Can you remember the first generation Railcars? Perhaps you referred to them as Diesel Multiple Units, or maybe DMUs for short? Our new article begins here.
Andy Overton has been in touch to ask if someone can help him with a piece of research on ECML signalling history from 40 years back. Andy says:
A mystery that has defeated me for many years surrounds the 1978 works in Stoke Tunnel. I know some bits of the story, but not all.
Here's what I know. Between 10 September and 22 October 1978 there was single line working through Stoke Tunnel. 10/09/1978 – 30/09/1978 the Up Main was used, 01/10/1978 – 22/10/1978 the Down Main was used. The emergency facing and trailing crossovers at Stoke were taken off control of the Ground Switch Panel and were worked from the Stoke Local Control Panel in the relay room, which was designated as a signal box for the duration of the work and called Stoke Temporary. Additional facing and trailing crossovers, worked from Stoke Temporary, were installed north of the tunnel. The temporary signal box also gained control of some of Grantham’s signals at Highdyke in order to fully control the single line at both ends. The single line was fully signalled in both directions, so no Pilotman was necessary.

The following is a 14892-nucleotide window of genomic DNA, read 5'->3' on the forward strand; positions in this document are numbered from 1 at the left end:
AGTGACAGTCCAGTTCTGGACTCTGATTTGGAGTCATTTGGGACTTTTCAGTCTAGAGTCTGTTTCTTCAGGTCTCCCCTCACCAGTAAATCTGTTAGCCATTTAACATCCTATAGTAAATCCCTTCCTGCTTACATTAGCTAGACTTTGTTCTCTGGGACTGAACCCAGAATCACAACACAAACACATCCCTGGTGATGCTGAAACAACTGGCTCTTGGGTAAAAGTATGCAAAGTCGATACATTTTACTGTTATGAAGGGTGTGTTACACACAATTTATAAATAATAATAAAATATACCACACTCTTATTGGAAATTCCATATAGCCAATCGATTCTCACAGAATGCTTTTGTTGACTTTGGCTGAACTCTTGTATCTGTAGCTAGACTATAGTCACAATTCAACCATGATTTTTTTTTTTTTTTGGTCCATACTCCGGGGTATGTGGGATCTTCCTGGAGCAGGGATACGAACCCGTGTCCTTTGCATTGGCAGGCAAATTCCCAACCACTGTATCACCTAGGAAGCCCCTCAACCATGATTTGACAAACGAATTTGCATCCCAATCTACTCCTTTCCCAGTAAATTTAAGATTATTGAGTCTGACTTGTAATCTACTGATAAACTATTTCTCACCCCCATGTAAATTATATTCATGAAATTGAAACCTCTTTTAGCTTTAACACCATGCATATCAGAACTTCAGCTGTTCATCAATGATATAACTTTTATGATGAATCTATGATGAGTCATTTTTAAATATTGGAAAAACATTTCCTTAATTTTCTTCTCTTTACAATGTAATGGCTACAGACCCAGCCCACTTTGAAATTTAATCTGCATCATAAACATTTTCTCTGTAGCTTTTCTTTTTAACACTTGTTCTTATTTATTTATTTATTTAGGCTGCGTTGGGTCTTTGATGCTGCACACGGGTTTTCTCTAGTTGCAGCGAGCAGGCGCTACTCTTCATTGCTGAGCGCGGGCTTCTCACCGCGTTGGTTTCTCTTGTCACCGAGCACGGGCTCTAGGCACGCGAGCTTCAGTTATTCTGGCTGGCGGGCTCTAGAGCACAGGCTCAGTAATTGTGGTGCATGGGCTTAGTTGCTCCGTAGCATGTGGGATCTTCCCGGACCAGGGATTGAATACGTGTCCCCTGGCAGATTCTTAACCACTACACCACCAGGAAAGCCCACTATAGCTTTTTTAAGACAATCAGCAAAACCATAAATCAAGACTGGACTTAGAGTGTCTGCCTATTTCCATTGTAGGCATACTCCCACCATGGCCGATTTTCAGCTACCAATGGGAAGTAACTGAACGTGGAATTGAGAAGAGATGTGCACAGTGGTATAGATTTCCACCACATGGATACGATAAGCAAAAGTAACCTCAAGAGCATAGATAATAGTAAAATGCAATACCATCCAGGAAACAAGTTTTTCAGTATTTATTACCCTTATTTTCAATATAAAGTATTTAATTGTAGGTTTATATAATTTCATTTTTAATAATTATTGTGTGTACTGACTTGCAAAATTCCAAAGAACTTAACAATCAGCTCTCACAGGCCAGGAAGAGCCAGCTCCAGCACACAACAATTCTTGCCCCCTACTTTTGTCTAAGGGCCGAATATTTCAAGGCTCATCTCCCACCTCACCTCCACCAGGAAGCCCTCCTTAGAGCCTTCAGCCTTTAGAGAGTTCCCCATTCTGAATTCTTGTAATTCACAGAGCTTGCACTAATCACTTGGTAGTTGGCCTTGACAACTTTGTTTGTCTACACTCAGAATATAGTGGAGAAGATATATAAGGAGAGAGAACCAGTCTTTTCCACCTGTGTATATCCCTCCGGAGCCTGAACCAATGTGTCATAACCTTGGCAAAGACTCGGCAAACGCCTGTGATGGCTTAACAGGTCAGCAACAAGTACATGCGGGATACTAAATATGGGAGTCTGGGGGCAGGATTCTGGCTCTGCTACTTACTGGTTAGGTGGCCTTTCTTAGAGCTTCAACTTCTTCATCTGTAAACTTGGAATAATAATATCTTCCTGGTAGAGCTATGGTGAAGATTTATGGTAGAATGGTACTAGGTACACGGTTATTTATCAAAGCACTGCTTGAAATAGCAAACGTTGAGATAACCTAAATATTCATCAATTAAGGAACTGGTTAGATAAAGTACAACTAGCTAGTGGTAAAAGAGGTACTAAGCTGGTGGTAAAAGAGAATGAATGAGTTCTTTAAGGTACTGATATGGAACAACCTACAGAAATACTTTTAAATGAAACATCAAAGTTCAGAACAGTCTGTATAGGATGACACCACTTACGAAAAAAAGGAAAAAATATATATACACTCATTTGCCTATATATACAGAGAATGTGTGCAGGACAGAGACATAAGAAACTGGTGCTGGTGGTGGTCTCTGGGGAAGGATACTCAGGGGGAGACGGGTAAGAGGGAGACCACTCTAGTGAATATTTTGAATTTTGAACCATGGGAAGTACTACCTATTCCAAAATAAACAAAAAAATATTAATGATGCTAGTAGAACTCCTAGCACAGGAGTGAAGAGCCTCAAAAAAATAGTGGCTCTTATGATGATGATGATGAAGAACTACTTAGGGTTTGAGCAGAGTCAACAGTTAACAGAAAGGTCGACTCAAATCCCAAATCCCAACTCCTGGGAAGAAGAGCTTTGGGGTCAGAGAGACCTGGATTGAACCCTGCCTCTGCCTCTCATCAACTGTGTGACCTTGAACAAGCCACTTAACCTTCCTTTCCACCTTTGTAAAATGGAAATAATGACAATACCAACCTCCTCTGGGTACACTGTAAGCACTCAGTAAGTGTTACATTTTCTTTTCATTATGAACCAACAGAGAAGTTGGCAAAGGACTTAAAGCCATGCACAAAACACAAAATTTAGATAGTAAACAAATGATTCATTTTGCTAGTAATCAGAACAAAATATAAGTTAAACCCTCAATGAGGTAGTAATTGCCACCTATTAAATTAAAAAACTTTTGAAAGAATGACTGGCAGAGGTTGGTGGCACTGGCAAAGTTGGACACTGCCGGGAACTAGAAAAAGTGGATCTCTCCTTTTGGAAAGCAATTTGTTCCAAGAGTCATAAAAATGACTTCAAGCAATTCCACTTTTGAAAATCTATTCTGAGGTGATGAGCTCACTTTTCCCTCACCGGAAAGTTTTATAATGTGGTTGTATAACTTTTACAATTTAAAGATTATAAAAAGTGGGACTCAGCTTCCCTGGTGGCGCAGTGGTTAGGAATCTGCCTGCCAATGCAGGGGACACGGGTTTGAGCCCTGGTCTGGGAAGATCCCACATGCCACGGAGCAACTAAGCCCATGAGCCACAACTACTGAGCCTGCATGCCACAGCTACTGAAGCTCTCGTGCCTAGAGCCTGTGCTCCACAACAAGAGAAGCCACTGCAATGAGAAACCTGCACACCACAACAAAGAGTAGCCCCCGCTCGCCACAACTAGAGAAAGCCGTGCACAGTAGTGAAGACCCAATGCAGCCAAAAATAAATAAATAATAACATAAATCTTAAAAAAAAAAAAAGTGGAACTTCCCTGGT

Now the bits I don’t know. The Local Control Panel from the relay room had to be altered to match the altered signalling in connection with the single line working. The story passed down to me is that the panel in the temporary box comprised this altered panel, plus ‘two extensions at each end’. It’s the ‘extensions at each end’ bit which sits uncomfortably with me as I can’t see why the panel would need to be extended, certainly not at the Stoke end. Altered yes, extended no. I would dearly like to be able to question someone with first-hand knowledge of what the panel comprised of during this work to get the facts pinned down 100% correct.
If you're able to shed some light on Andy's enquiry, or if you know someone who may be able to help, please let us know using a Contact Form on our Contact Us page and we will forward your message to Andy.
Andy's page Signalling at Grantham from Doncaster Power Signal Box can be read here, and there's a page about 'the original' Stoke box here.
For nearly five years in the early 1980s Steve Philpott worked for the Royal Mail in Grantham. Interested in railways, he particularly remembers shifts worked on the station where, until late 1982, mail to and from Grantham and the local area arrived and departed by train.
Steve's Mailbag Memories were previously published in our Christmas 2018 Newsletter, and we are now delighted to share them here, on the website, where the story is enhanced by many more photographs than we had room for in the Newsletter. There are pictures from Steve's own collection and from the collections of other photographers which have been kindly made available to Tracks through Grantham.